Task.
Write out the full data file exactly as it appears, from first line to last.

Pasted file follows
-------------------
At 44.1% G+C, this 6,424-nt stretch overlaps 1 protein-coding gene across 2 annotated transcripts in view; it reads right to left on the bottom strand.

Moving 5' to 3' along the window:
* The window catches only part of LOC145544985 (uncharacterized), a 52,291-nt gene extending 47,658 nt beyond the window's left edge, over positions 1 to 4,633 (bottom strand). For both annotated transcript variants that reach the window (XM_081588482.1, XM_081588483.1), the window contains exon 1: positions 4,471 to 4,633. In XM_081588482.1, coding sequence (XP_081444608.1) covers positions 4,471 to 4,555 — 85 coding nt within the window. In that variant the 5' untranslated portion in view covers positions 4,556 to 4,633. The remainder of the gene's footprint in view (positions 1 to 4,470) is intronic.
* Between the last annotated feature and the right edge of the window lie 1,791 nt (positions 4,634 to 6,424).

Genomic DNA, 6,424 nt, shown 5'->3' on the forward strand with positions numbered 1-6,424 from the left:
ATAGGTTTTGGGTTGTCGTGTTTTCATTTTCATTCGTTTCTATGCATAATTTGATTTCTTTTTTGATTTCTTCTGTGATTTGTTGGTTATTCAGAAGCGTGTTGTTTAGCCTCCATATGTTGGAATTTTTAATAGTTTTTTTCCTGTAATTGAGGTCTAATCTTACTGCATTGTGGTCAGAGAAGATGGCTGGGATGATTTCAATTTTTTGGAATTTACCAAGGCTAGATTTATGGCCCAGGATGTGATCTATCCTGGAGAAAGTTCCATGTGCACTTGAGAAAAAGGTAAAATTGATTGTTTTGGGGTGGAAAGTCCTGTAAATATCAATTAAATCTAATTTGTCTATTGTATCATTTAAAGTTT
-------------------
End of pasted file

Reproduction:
At 44.1% G+C, this 6,424-nt stretch overlaps 1 protein-coding gene across 2 annotated transcripts in view; it reads right to left on the bottom strand.

Moving 5' to 3' along the window:
* The window catches only part of LOC145544985 (uncharacterized), a 52,291-nt gene extending 47,658 nt beyond the window's left edge, over positions 1 to 4,633 (bottom strand). For both annotated transcript variants that reach the window (XM_081588482.1, XM_081588483.1), the window contains exon 1: positions 4,471 to 4,633. In XM_081588482.1, coding sequence (XP_081444608.1) covers positions 4,471 to 4,555 — 85 coding nt within the window. In that variant the 5' untranslated portion in view covers positions 4,556 to 4,633. The remainder of the gene's footprint in view (positions 1 to 4,470) is intronic.
* Between the last annotated feature and the right edge of the window lie 1,791 nt (positions 4,634 to 6,424).

Genomic DNA, 6,424 nt, shown 5'->3' on the forward strand with positions numbered 1-6,424 from the left:
ATAGGTTTTGGGTTGTCGTGTTTTCATTTTCATTCGTTTCTATGCATAATTTGATTTCTTTTTTGATTTCTTCTGTGATTTGTTGGTTATTCAGAAGCGTGTTGTTTAGCCTCCATATGTTGGAATTTTTAATAGTTTTTTTCCTGTAATTGAGGTCTAATCTTACTGCATTGTGGTCAGAGAAGATGGCTGGGATGATTTCAATTTTTTGGAATTTACCAAGGCTAGATTTATGGCCCAGGATGTGATCTATCCTGGAGAAAGTTCCATGTGCACTTGAGAAAAAGGTAAAATTGATTGTTTTGGGGTGGAAAGTCCTGTAAATATCAATTAAATCTAATTTGTCTATTGTATCATTTAAAGTTT